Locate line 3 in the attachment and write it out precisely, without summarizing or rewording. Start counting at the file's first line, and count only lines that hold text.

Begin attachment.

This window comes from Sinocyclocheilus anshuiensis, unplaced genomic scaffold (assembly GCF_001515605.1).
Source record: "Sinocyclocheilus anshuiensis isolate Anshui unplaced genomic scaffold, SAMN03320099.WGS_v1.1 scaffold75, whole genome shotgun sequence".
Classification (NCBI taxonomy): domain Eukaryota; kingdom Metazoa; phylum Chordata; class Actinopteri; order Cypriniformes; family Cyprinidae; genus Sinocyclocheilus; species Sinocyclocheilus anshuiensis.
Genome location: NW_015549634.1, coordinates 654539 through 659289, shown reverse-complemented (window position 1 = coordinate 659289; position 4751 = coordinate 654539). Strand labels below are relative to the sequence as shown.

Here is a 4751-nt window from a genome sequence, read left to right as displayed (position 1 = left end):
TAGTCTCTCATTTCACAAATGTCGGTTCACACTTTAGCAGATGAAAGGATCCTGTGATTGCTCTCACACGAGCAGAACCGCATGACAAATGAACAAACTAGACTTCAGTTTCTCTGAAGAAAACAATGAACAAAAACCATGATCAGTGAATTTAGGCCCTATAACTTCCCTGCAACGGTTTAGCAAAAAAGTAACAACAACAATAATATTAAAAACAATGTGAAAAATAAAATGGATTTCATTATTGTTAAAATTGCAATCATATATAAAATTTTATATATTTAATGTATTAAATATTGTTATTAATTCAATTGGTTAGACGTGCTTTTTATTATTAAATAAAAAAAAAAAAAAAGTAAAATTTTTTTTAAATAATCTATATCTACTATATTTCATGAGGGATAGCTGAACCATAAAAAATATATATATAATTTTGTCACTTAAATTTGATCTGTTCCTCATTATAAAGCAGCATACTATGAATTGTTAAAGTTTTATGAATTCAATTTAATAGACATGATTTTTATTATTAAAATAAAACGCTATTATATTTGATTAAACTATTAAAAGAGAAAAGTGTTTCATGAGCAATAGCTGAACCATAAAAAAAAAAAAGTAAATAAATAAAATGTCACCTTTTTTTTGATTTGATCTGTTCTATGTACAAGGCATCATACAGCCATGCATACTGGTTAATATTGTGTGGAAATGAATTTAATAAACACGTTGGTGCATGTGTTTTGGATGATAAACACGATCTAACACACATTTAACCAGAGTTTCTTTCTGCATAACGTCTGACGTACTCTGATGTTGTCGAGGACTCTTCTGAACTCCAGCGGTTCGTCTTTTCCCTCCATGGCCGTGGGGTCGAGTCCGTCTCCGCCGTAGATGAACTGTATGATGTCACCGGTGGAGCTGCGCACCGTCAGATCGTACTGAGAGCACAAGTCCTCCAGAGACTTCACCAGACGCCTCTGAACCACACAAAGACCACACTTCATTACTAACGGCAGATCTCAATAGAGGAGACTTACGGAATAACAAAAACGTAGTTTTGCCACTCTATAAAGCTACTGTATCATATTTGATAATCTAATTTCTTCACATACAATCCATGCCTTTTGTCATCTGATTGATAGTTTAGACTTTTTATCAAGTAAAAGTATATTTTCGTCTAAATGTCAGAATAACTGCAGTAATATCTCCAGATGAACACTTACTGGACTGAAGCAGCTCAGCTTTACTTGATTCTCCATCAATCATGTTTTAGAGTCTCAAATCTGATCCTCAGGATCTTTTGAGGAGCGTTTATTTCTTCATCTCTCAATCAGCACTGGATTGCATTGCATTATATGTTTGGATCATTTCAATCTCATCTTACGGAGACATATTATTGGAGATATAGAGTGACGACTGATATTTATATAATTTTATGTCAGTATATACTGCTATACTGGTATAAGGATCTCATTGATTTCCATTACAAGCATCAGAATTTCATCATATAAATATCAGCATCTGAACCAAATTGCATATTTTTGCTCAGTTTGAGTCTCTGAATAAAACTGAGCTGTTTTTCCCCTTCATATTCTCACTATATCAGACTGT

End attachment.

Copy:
Classification (NCBI taxonomy): domain Eukaryota; kingdom Metazoa; phylum Chordata; class Actinopteri; order Cypriniformes; family Cyprinidae; genus Sinocyclocheilus; species Sinocyclocheilus anshuiensis.